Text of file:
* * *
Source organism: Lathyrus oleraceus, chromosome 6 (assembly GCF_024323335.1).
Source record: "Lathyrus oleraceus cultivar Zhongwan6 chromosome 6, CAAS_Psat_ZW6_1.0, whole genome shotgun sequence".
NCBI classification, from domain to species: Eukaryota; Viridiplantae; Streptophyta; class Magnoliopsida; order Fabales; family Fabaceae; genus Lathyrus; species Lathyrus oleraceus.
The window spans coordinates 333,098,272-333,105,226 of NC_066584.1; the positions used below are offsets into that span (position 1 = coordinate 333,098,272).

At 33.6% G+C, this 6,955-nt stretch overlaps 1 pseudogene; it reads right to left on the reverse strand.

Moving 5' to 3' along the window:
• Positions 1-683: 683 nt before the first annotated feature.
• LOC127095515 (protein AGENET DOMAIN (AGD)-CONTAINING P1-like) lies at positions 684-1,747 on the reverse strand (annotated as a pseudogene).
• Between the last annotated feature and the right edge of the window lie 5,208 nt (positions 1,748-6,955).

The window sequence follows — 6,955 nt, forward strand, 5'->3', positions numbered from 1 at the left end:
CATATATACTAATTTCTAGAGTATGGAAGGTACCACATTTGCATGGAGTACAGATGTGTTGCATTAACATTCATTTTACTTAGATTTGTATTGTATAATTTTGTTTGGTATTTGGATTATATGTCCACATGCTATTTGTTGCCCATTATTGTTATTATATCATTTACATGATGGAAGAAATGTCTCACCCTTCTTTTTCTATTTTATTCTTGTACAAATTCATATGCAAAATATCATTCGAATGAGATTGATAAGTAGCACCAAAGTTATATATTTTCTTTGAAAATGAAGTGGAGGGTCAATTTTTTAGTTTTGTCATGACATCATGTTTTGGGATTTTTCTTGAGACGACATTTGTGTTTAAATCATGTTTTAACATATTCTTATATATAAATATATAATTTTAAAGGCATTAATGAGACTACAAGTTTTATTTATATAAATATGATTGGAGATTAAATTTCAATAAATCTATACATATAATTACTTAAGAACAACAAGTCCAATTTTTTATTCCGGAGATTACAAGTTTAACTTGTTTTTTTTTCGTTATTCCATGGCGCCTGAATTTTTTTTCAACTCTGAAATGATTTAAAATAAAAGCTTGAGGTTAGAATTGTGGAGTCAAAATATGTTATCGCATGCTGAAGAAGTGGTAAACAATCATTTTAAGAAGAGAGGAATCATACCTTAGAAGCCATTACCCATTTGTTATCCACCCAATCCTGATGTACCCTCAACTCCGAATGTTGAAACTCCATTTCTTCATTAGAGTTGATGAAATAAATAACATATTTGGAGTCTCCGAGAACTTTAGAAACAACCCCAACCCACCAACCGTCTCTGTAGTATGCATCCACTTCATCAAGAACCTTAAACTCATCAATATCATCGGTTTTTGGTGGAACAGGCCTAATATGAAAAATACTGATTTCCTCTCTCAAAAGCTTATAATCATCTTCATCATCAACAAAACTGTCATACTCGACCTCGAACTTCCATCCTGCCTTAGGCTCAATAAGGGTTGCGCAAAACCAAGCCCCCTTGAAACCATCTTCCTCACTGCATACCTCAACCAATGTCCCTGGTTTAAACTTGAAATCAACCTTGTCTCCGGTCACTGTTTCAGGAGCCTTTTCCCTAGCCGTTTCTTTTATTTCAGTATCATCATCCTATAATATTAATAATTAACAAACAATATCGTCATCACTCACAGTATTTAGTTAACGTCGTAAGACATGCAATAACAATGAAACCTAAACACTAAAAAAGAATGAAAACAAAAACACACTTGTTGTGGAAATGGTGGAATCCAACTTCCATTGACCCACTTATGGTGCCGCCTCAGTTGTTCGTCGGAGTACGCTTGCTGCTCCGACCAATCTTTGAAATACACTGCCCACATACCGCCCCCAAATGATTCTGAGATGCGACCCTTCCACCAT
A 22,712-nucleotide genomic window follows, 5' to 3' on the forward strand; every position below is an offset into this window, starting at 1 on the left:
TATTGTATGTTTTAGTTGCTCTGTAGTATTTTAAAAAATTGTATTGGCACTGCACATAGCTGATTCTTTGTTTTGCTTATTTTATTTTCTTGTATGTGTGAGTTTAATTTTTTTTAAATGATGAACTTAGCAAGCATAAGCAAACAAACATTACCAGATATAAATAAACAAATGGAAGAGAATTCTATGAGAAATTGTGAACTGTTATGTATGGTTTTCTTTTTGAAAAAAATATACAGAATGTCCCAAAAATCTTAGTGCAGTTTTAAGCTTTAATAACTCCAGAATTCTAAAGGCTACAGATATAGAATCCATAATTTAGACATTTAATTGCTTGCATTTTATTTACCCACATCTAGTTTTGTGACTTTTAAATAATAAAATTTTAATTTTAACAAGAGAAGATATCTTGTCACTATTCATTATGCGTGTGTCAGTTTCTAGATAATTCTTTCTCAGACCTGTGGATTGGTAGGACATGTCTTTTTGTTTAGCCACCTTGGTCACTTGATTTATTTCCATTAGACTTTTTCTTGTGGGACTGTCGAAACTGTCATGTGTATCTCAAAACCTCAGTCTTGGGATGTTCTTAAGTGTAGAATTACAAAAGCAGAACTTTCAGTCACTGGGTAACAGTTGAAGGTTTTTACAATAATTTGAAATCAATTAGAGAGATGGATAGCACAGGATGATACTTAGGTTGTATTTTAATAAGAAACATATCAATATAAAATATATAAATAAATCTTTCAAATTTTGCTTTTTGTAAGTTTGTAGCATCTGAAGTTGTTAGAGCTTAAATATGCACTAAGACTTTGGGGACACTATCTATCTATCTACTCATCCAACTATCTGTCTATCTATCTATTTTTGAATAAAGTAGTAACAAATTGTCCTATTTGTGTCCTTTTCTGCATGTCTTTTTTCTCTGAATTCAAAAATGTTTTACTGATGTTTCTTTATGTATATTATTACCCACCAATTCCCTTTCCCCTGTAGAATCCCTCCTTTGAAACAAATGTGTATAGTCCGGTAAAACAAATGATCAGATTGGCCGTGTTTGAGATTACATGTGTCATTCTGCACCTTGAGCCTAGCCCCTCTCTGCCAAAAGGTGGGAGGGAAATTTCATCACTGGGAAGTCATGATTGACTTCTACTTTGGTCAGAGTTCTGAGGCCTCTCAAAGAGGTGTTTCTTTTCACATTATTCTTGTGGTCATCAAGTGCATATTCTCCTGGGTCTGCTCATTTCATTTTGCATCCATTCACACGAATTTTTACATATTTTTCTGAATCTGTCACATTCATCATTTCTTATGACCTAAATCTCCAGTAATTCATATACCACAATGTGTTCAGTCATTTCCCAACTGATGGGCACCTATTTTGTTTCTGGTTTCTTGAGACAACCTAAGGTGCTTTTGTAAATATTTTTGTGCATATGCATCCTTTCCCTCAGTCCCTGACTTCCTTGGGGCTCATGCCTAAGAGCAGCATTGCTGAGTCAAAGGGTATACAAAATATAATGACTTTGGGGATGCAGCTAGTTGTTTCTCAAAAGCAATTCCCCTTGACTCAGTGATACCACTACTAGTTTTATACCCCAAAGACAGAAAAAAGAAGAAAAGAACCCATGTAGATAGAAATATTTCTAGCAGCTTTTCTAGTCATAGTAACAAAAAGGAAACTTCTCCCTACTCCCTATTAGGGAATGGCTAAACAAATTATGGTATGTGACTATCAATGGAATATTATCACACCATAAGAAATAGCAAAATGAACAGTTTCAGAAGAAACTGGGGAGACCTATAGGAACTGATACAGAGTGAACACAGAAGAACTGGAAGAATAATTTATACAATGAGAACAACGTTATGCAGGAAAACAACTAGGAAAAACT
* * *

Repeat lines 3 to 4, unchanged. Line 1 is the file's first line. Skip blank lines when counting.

NCBI classification, from domain to species: Eukaryota; Viridiplantae; Streptophyta; class Magnoliopsida; order Fabales; family Fabaceae; genus Lathyrus; species Lathyrus oleraceus.
The window spans coordinates 333,098,272-333,105,226 of NC_066584.1; the positions used below are offsets into that span (position 1 = coordinate 333,098,272).